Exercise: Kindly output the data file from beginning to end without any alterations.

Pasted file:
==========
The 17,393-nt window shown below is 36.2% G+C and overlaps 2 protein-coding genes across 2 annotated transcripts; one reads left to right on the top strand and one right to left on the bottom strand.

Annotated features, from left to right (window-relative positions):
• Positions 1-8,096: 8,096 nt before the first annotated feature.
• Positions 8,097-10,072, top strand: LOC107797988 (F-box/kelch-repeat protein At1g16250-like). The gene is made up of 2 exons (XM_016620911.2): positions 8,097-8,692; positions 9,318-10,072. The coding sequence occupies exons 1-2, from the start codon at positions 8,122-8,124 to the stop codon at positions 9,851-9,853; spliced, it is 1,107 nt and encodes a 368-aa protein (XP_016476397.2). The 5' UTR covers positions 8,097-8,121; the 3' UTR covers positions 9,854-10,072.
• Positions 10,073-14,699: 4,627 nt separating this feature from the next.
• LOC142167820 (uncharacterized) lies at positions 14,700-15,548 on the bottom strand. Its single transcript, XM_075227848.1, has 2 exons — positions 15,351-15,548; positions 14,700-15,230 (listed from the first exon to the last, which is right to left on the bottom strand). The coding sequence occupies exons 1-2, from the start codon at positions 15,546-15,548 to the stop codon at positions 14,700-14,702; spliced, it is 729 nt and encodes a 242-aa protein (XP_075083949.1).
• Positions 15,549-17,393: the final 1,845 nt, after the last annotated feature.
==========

The 17,393-nt window shown below is 36.2% G+C and overlaps 2 protein-coding genes across 2 annotated transcripts; one reads left to right on the top strand and one right to left on the bottom strand.

Annotated features, from left to right (window-relative positions):
• Positions 1-8,096: 8,096 nt before the first annotated feature.
• Positions 8,097-10,072, top strand: LOC107797988 (F-box/kelch-repeat protein At1g16250-like). The gene is made up of 2 exons (XM_016620911.2): positions 8,097-8,692; positions 9,318-10,072. The coding sequence occupies exons 1-2, from the start codon at positions 8,122-8,124 to the stop codon at positions 9,851-9,853; spliced, it is 1,107 nt and encodes a 368-aa protein (XP_016476397.2). The 5' UTR covers positions 8,097-8,121; the 3' UTR covers positions 9,854-10,072.
• Positions 10,073-14,699: 4,627 nt separating this feature from the next.
• LOC142167820 (uncharacterized) lies at positions 14,700-15,548 on the bottom strand. Its single transcript, XM_075227848.1, has 2 exons — positions 15,351-15,548; positions 14,700-15,230 (listed from the first exon to the last, which is right to left on the bottom strand). The coding sequence occupies exons 1-2, from the start codon at positions 15,546-15,548 to the stop codon at positions 14,700-14,702; spliced, it is 729 nt and encodes a 242-aa protein (XP_075083949.1).
• Positions 15,549-17,393: the final 1,845 nt, after the last annotated feature.